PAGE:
Can anyone please tell me that which type of sorting technique (bubble, insertion, selection, quick, merge, count...) is implemented in the std::sort() function defined in the <algorithm> header file?

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    Not your question, but it says here: cplusplus.com/reference/algorithm/sort that is nlogn on average and n^2 worst case (which goes the same for quicksort). – Björn Pollex Dec 3 '09 at 14:21
  • MSVC help also states that "The average of a sort complexity is O(N log N), where N = _Last – _First." – Vargas Dec 3 '09 at 14:24
  • BTW-- The answer for the c standard library function sort() is the same: something that runs at O(N log N). Sometimes that manpage will tell you what your system is actually using. – dmckee --- ex-moderator kitten Dec 3 '09 at 17:49

Most implementations of std::sort use quicksort, (or usually a hybrid algorithm like introsort, which combines quicksort, heapsort and insertion sort).

The only thing the standard requires is that std::sort somehow sort the data according to the specified ordering with a complexity of approximately O(N log(N)); it is not guaranteed to be stable. Technically, introsort better meets the complexity requirement than quicksort, because quicksort has quadratic worst-case time.

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    Do you any quicksorting implementation of std::sort? The ones I've seen all use the introsort from the original STL. Per C++11, the O(n lg n) requirement is no longer "approximate". – Fred Foo May 1 '13 at 15:21
  • Also (at least in visual studio) there seems to be an optimization to perform counting sort for small ranged numbers. I have not read the implementation, but I know sorting is linear for more than a million numbers in range of about 1 million. – Ivaylo Strandjev May 5 '13 at 6:45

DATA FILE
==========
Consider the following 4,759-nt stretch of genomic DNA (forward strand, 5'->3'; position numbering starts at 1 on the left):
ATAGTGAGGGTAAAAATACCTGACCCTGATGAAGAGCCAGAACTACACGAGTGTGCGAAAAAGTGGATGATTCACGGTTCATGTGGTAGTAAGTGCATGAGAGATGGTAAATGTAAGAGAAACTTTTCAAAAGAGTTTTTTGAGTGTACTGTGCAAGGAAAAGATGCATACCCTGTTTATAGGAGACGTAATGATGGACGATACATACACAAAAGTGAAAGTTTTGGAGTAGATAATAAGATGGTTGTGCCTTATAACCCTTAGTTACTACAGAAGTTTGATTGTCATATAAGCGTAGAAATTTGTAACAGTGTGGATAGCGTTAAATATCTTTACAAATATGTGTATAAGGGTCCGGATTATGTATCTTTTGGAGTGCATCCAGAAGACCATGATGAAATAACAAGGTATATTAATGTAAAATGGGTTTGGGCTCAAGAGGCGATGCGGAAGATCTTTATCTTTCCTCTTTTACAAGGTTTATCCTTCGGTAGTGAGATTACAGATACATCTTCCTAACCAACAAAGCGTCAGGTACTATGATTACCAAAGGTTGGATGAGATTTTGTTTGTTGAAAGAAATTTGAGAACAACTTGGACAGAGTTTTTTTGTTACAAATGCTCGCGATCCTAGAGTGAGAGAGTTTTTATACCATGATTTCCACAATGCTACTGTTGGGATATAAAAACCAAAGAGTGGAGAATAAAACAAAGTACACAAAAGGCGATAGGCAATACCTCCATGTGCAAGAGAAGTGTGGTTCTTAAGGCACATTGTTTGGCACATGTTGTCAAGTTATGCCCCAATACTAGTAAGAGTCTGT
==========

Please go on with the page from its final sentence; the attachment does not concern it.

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    I've never seen an implementation that doesn't use introsort. You should either back up the "Most implementations…" claim or amend your answer. – Marcelo Cantos May 5 '13 at 21:17
  • I gave a similar answer below with more details on introsort. Also, I think that introsort was always the "standard STL implementation" of std::sort from the beginning (and not quicksort). – King Thrushbeard Sep 1 '17 at 12:26

C++ Standard ISO/IEC 14882:2003 sort

template<class RandomAccessIterator>
   void sort(RandomAccessIterator first, RandomAccessIterator last);
template<class RandomAccessIterator, class Compare>
   void sort(RandomAccessIterator first, RandomAccessIterator last,
          Compare comp);

1 Effects: Sorts the elements in the range [first, last).

2 Complexity: Approximately N log N (where N == last - first) comparisons on the average.

There is no information about method but complexity is always N log N.

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    Your text and the quote don't match. N log N is on average, but it doesn't say anything about worst case. – nhahtdh Jan 27 '13 at 13:25

There are three algorithms that are used in MSVC2013 STL, referring to the source code of std::sort.